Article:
Jaki:                                            12:40                       sacred practice. We'll do. This is true.

Candace:                                  12:45                       It's kind of a good transition point. I would say that in many ways, um, that probably is part of the kind of inspiration isn't for you starting sister, right? Which I think would be great for you to kind of share and talking about what it's like to have these retreats and these moments where you can kind of go away and be. And a secluded place to work on your writing or to just have those obligations kind of off of your chest for a moment to kind of get some inspiration.

Jaki:                                            13:20                       Yes. Thank you for this invitation to talk about sister, right? Sister Right. Um, is sort of a lifelong dream actualized. I've attended many, many retreats over the years on. So those retreats were so intense that when I came back I was exhausted and they were too academic for me. Some of those regions were a very playful. So I went away and had a ball talking about writing a lot of fabulous writers. Uh, but that wasn't feeding me either, so I kind of knew what I wanted for system, right. I wanted it to be a very nurturing, safe space for women writers could give themselves the permission to, to walk away from their everyday schedules and come being nurtured a in a circle of other women writers. Um, so I have been very intentional about where we go. So we have a central hub which is on Oak Island in the outer banks of North Carolina at my dear friends bed and breakfast accrues in and we take over his bed and breakfast for from Thursday until Monday.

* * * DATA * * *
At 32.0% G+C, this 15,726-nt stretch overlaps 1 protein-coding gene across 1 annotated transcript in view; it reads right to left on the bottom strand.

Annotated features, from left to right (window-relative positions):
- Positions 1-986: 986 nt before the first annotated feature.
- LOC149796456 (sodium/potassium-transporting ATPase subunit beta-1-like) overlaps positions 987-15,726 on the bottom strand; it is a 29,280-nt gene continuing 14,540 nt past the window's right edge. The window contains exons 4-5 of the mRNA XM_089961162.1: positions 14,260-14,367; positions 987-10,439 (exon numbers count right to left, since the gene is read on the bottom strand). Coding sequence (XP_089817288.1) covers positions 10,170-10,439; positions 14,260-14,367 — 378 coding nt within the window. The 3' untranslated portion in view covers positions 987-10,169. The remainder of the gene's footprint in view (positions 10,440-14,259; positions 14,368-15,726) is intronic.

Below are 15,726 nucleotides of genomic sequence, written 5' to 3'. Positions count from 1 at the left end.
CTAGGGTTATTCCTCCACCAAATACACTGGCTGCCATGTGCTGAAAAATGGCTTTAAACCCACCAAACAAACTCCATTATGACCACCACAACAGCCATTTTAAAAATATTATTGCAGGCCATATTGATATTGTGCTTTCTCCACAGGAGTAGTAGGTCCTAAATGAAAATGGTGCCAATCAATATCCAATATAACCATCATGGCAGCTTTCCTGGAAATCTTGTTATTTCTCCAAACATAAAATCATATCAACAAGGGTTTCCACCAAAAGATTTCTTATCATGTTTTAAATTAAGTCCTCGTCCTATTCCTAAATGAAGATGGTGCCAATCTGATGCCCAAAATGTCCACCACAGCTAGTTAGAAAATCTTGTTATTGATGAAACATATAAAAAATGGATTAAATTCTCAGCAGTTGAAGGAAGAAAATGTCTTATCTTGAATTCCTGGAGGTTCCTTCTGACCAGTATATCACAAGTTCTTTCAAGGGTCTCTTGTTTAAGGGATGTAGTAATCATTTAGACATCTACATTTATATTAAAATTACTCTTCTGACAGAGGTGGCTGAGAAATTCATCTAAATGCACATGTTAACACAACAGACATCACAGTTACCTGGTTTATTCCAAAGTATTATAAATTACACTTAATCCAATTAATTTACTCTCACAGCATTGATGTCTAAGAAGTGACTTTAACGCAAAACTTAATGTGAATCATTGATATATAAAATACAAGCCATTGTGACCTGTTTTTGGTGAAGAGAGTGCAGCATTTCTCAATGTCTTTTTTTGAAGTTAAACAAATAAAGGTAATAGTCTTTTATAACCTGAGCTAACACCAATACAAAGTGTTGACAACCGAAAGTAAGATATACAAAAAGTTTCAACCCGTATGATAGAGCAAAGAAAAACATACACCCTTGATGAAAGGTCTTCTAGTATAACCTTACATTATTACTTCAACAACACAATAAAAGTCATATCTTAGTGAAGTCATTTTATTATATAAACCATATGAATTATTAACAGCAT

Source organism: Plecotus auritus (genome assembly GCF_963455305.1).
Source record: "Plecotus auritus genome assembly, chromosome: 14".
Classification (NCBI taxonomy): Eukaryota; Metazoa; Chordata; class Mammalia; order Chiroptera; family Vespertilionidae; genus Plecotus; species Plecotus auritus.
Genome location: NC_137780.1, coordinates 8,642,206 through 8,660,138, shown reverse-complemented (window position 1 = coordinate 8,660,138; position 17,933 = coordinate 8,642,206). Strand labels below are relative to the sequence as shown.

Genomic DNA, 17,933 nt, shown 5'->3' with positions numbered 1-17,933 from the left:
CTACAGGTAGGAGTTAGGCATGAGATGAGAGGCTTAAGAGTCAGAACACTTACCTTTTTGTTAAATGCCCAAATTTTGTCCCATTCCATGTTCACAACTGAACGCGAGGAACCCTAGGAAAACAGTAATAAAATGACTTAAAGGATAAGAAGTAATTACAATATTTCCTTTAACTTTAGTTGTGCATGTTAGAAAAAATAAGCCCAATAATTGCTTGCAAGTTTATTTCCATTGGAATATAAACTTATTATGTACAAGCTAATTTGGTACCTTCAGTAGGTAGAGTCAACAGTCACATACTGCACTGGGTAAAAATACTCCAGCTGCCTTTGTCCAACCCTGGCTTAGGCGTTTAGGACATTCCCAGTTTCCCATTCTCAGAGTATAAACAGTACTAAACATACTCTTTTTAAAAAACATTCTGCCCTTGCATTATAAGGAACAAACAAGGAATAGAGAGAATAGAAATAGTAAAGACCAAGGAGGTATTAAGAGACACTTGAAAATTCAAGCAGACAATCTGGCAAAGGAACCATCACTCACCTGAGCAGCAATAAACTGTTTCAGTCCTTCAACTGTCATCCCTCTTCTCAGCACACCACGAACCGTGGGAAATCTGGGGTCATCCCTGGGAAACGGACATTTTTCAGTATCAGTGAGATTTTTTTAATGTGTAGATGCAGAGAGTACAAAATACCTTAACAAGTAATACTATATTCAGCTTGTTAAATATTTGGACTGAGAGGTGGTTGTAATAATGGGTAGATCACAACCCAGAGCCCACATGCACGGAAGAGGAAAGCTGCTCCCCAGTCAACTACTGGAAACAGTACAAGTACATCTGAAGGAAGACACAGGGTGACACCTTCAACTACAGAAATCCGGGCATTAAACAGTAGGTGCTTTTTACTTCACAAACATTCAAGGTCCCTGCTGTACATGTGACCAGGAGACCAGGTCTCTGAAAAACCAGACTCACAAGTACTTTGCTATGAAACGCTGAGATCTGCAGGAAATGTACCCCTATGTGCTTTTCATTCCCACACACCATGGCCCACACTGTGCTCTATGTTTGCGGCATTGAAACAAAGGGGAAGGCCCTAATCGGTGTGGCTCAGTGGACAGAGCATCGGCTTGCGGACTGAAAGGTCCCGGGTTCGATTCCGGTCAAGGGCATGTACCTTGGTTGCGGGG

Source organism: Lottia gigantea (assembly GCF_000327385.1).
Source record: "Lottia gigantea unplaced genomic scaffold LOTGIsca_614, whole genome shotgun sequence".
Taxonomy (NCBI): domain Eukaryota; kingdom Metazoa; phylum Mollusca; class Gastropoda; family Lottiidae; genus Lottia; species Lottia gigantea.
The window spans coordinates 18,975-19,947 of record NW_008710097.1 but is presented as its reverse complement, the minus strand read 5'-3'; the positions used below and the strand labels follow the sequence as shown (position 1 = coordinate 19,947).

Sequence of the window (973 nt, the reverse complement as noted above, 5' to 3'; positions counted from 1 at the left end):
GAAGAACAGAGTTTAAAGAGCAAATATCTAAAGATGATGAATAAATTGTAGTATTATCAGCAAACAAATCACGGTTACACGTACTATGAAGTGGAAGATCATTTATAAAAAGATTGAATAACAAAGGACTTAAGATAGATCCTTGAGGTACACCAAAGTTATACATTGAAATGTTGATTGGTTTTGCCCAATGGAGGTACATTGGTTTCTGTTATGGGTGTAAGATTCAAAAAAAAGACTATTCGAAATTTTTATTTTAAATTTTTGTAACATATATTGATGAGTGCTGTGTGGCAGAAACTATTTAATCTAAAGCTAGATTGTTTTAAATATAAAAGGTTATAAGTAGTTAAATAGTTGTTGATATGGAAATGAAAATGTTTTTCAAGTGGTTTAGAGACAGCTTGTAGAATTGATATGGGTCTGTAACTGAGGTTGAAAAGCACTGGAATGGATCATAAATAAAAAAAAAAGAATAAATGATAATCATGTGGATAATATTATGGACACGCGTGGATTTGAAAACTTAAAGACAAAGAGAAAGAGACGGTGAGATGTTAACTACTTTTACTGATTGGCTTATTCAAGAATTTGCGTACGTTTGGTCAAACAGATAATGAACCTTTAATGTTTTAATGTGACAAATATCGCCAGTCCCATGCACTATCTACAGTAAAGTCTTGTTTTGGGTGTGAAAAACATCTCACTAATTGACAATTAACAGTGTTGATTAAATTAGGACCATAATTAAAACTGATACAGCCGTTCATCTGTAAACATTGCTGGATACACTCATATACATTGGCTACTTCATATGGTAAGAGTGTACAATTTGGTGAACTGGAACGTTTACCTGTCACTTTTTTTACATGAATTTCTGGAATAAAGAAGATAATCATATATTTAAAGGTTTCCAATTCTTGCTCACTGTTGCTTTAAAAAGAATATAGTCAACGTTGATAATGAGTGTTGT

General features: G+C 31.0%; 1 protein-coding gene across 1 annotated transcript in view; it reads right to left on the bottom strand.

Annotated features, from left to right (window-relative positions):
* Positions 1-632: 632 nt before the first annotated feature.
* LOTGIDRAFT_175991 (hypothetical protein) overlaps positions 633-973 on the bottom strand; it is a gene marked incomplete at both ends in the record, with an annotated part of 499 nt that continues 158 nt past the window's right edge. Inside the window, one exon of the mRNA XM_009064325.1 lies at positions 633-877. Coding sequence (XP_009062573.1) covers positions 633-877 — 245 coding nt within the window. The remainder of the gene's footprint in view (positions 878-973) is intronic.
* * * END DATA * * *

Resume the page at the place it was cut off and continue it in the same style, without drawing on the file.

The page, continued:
Jaki:                                            14:53                       And in that time frame I am cooking, providing meals so women don't have to worry about food. Um, we create a scenario of an itinerary that's balanced with a lot of open space where participants who come have an opportunity to just be on their own timeframe for writing. Also because women are so stressed and we are so involved in our lives and other people's lives. The teaching or raising a family, being a partner, a life partner, being a care provider for an elder, that this is a space where we come and there are no expectations. There is no judgment. So if somebody shows up and the first two days they just need to sleep because they're physically exhausted and that's totally acceptable because it is a retreat on, in that sleep time and that space of rest. It might be just the space where your creativity can show up again, can find you because you are open to it.